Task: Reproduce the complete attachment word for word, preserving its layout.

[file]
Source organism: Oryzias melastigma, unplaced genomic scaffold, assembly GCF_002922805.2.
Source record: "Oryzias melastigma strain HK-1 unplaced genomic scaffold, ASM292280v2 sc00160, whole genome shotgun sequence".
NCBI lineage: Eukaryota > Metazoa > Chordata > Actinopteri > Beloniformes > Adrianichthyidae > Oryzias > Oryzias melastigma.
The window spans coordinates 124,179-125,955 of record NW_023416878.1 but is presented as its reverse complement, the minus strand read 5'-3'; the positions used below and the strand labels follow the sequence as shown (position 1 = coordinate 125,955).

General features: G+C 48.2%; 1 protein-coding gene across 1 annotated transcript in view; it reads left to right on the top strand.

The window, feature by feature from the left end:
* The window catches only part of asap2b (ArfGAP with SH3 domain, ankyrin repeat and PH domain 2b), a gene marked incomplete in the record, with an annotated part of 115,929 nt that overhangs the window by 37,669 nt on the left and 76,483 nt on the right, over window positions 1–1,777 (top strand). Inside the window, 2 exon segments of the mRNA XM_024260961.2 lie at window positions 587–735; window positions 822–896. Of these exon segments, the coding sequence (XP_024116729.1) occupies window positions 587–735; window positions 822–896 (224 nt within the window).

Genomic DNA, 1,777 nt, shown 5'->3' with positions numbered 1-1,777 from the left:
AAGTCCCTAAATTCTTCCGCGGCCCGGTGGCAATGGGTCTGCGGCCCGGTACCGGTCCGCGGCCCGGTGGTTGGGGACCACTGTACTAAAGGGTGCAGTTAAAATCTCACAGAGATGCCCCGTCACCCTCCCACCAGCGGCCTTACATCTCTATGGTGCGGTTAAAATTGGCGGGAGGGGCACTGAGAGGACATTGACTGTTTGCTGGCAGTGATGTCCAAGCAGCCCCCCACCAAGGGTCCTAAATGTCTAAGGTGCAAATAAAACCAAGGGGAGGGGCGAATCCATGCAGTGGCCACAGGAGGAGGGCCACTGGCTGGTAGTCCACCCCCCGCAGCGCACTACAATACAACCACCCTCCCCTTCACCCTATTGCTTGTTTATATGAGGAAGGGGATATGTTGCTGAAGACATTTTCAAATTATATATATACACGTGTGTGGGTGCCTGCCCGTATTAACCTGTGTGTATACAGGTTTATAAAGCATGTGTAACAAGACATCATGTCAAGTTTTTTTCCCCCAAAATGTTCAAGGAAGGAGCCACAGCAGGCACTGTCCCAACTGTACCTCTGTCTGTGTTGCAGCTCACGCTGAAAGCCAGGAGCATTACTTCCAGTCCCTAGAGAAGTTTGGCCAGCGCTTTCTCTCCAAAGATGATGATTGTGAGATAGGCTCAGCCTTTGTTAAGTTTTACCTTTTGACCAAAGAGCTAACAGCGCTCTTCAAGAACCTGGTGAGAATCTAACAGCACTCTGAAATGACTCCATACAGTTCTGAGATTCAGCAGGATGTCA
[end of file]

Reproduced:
Source organism: Oryzias melastigma, unplaced genomic scaffold, assembly GCF_002922805.2.
Source record: "Oryzias melastigma strain HK-1 unplaced genomic scaffold, ASM292280v2 sc00160, whole genome shotgun sequence".
NCBI lineage: Eukaryota > Metazoa > Chordata > Actinopteri > Beloniformes > Adrianichthyidae > Oryzias > Oryzias melastigma.
The window spans coordinates 124,179-125,955 of record NW_023416878.1 but is presented as its reverse complement, the minus strand read 5'-3'; the positions used below and the strand labels follow the sequence as shown (position 1 = coordinate 125,955).

General features: G+C 48.2%; 1 protein-coding gene across 1 annotated transcript in view; it reads left to right on the top strand.

The window, feature by feature from the left end:
* The window catches only part of asap2b (ArfGAP with SH3 domain, ankyrin repeat and PH domain 2b), a gene marked incomplete in the record, with an annotated part of 115,929 nt that overhangs the window by 37,669 nt on the left and 76,483 nt on the right, over window positions 1–1,777 (top strand). Inside the window, 2 exon segments of the mRNA XM_024260961.2 lie at window positions 587–735; window positions 822–896. Of these exon segments, the coding sequence (XP_024116729.1) occupies window positions 587–735; window positions 822–896 (224 nt within the window).

Genomic DNA, 1,777 nt, shown 5'->3' with positions numbered 1-1,777 from the left:
AAGTCCCTAAATTCTTCCGCGGCCCGGTGGCAATGGGTCTGCGGCCCGGTACCGGTCCGCGGCCCGGTGGTTGGGGACCACTGTACTAAAGGGTGCAGTTAAAATCTCACAGAGATGCCCCGTCACCCTCCCACCAGCGGCCTTACATCTCTATGGTGCGGTTAAAATTGGCGGGAGGGGCACTGAGAGGACATTGACTGTTTGCTGGCAGTGATGTCCAAGCAGCCCCCCACCAAGGGTCCTAAATGTCTAAGGTGCAAATAAAACCAAGGGGAGGGGCGAATCCATGCAGTGGCCACAGGAGGAGGGCCACTGGCTGGTAGTCCACCCCCCGCAGCGCACTACAATACAACCACCCTCCCCTTCACCCTATTGCTTGTTTATATGAGGAAGGGGATATGTTGCTGAAGACATTTTCAAATTATATATATACACGTGTGTGGGTGCCTGCCCGTATTAACCTGTGTGTATACAGGTTTATAAAGCATGTGTAACAAGACATCATGTCAAGTTTTTTTCCCCCAAAATGTTCAAGGAAGGAGCCACAGCAGGCACTGTCCCAACTGTACCTCTGTCTGTGTTGCAGCTCACGCTGAAAGCCAGGAGCATTACTTCCAGTCCCTAGAGAAGTTTGGCCAGCGCTTTCTCTCCAAAGATGATGATTGTGAGATAGGCTCAGCCTTTGTTAAGTTTTACCTTTTGACCAAAGAGCTAACAGCGCTCTTCAAGAACCTGGTGAGAATCTAACAGCACTCTGAAATGACTCCATACAGTTCTGAGATTCAGCAGGATGTCA